An assignment for ILLU-2009-002: Media Studio Digital
Itself built on a complicated geometric skeleton, this ad for Ontario milk uses the rhetoric of aesthetics in regards to internet subculture to appeal to the complexly interrelated opinions of youth on pleasure, death, health, consumption, and nostalgia.
Trends towards ascetic minimalism and even the gothic in active and streetwear signal the different attitudes of today's youth to the maintenance of their bodies. The soothing effects of "magic circle" geometries as a pattern underneath chaos are prevalent in net-art, symbolizing, maybe, a current of goodwill or purpose underneath the internet's endless stream of content.
Skeletons have been popular in memes for the same reason they are popular in Mexican folk art (las calacas) or classic Halloween cartoons: it is humorous to see a dead figure behave like the living. Hopefully the shock of an ad like this, one that is equally edgy and goofy, would make young people reconsider their relation to dairy, and remember - aided by the CRT effect - seeing other milk campaigns when they were younger.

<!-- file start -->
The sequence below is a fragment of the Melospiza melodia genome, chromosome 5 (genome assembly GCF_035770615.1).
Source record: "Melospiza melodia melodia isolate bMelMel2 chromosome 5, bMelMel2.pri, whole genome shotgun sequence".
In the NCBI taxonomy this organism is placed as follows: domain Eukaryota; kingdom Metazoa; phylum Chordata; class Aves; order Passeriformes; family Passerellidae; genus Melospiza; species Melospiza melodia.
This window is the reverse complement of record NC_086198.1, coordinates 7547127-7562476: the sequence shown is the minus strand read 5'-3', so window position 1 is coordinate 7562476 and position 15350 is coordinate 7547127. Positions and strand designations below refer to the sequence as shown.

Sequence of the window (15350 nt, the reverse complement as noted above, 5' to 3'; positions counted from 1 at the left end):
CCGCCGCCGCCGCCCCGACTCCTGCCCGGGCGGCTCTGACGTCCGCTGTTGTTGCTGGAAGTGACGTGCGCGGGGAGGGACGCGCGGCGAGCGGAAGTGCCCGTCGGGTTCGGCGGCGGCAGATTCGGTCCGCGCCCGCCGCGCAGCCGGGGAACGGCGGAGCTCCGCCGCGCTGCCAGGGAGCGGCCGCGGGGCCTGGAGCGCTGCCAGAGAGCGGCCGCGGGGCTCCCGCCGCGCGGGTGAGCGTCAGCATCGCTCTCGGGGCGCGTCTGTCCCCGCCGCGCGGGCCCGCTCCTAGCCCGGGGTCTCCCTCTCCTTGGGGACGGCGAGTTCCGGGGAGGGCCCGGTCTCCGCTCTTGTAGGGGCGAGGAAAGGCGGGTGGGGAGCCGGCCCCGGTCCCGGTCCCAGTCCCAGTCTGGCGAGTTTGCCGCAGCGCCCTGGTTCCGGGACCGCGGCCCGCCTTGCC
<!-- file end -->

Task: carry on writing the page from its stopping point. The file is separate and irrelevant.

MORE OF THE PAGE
The VHS effect is still a texture of lived internet life, via the deep archives of hand-cam footage on Youtube, and the childhood videos of your target audience. So much of the modern internet is falsely textureless, a placid glass sea, that .jpeg artifacting and other forms of digital imperfection are now gaining the nostalgia value of analogue media. This cloudiness and imperfection is an aesthetic of desires still unsatisfied
In an age of such conspicuous consumption, to give milk the status of being a beverage with "aesthetic implications", on the same level as Crystal Pepsi, Pocari Sweat, Arizona Iced Tea, etc., the path seems to me that it must be made unsettling. Milk has an elemental quality like wood or blood, which should be an asset in an age of "bruja feminism"(e.g.)
. Strawberry milk (being "millennial pink") has the greatest possibility of a major status change, of becoming a meme beverage, and so was placed centrally.
The first inkling of the concept was focused on classic, early 20th century workout imagery. I abandoned this quickly, feeling the retro take was done, and the modern memecore version more interesting, and more fun for me to attempt. I worked out how to divide the canvas and created my geometry, then did a simple sketch. Most of the skeleton's outfits were really designed in the final stage of illustrator, before exporting to Photoshop to add the VHS/CRT effects.